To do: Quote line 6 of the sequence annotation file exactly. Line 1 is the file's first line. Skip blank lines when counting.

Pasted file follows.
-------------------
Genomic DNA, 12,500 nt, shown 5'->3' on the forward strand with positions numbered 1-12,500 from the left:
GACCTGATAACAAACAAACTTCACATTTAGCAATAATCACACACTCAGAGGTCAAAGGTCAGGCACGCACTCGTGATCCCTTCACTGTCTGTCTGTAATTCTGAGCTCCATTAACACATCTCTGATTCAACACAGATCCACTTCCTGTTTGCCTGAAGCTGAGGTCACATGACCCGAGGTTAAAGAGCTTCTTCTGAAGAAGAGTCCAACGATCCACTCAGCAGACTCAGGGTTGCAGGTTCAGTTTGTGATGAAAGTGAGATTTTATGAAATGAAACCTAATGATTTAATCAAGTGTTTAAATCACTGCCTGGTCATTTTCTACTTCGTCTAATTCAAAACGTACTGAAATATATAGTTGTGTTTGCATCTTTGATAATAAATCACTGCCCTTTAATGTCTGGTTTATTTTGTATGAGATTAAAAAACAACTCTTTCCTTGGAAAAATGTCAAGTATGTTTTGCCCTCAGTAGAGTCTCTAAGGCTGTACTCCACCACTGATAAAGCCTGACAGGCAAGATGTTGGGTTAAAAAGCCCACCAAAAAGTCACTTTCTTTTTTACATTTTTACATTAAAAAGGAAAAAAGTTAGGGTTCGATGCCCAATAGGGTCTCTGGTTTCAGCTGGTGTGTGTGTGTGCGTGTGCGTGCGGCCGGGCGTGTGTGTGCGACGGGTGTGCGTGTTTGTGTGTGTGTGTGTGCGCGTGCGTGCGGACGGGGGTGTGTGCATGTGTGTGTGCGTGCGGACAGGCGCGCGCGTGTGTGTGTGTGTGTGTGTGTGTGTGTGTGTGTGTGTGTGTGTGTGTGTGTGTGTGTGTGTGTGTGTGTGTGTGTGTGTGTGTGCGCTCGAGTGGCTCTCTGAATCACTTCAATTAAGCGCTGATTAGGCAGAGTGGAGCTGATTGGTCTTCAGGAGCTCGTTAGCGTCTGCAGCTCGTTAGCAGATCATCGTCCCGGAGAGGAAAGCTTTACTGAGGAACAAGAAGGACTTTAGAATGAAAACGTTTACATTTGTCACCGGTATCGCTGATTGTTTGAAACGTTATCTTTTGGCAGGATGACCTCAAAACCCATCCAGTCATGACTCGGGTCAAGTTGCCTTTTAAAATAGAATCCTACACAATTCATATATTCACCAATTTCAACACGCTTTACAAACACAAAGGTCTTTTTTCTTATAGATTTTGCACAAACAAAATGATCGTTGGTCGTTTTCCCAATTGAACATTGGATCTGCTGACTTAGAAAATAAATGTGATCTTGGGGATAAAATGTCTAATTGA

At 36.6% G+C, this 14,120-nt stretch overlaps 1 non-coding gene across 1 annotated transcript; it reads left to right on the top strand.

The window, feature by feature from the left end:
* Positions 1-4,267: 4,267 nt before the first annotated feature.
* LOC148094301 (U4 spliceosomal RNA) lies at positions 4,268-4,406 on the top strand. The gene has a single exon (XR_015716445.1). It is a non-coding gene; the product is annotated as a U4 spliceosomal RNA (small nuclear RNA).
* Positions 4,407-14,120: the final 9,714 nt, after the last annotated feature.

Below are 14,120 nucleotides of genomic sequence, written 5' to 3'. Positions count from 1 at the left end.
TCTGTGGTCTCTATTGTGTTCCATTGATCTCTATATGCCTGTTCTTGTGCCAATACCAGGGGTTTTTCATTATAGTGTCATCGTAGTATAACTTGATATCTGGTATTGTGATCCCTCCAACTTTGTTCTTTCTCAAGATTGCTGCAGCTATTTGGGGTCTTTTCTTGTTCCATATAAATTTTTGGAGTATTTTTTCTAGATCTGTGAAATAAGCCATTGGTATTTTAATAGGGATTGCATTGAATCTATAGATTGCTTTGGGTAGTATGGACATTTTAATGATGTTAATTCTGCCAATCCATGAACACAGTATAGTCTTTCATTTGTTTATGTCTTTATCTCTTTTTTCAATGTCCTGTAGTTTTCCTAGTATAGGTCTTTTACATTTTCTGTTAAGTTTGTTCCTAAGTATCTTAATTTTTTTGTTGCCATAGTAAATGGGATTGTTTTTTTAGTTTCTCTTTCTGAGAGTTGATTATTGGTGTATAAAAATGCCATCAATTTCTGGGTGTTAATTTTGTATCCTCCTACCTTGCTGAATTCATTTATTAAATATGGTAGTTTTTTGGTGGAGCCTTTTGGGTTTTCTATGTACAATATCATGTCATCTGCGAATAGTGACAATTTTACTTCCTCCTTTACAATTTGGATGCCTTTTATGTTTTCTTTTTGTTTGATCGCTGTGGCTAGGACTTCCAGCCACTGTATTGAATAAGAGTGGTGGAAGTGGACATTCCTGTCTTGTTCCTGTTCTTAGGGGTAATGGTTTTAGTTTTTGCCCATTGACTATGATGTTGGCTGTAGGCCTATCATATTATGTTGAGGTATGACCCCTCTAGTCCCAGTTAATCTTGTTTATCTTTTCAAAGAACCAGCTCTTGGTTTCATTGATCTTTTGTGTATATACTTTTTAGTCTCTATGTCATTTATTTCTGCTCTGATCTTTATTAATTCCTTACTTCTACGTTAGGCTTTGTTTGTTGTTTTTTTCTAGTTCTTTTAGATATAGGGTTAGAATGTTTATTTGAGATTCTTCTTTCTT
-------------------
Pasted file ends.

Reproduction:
* LOC148094301 (U4 spliceosomal RNA) lies at positions 4,268-4,406 on the top strand. The gene has a single exon (XR_015716445.1). It is a non-coding gene; the product is annotated as a U4 spliceosomal RNA (small nuclear RNA).